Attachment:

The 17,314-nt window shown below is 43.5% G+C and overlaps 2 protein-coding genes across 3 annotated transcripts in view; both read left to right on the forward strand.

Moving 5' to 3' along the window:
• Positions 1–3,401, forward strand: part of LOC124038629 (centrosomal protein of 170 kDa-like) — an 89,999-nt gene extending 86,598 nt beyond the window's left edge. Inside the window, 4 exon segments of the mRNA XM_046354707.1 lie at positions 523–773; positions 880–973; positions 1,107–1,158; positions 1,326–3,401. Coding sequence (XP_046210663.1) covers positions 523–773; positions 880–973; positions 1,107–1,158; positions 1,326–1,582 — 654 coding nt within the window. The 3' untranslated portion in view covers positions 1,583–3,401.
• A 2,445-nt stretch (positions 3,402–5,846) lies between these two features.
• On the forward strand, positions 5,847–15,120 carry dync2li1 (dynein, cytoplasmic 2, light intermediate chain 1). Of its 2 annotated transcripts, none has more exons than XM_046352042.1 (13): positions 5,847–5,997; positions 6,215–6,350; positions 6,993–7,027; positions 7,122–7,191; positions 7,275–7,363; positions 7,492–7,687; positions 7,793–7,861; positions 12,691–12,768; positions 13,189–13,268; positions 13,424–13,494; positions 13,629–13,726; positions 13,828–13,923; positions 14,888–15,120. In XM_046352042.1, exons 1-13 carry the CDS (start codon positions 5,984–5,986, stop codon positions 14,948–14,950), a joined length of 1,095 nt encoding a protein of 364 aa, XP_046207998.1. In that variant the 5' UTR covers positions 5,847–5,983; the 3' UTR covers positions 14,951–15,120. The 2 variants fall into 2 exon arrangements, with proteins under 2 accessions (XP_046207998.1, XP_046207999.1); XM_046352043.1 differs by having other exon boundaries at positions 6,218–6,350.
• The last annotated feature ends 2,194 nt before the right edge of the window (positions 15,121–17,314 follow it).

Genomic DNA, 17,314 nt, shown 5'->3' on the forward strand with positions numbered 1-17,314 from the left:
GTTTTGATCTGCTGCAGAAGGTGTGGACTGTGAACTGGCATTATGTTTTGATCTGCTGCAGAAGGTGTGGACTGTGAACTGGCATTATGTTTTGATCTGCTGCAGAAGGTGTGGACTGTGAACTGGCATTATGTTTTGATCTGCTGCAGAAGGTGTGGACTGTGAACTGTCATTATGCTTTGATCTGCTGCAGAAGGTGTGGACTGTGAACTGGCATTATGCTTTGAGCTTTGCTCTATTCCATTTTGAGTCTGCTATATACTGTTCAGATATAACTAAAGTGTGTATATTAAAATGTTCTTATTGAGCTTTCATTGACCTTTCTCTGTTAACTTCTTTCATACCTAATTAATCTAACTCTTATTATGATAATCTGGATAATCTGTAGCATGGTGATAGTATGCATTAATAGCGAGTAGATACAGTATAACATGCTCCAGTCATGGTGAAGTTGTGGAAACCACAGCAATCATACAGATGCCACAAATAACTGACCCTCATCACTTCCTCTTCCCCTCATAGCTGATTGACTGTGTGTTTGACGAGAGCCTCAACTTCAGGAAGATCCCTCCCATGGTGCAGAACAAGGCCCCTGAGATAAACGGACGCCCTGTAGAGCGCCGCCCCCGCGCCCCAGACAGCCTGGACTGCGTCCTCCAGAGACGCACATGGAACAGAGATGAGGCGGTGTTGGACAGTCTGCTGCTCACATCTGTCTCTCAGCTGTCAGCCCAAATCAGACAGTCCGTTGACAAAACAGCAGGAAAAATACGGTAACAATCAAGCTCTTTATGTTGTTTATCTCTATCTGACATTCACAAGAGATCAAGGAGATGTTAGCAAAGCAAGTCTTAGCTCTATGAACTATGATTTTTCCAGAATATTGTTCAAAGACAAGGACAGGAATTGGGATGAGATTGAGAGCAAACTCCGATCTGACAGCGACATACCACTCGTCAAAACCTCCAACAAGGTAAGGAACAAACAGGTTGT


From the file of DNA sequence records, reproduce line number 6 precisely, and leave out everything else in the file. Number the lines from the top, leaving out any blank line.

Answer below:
• The last annotated feature ends 2,194 nt before the right edge of the window (positions 15,121–17,314 follow it).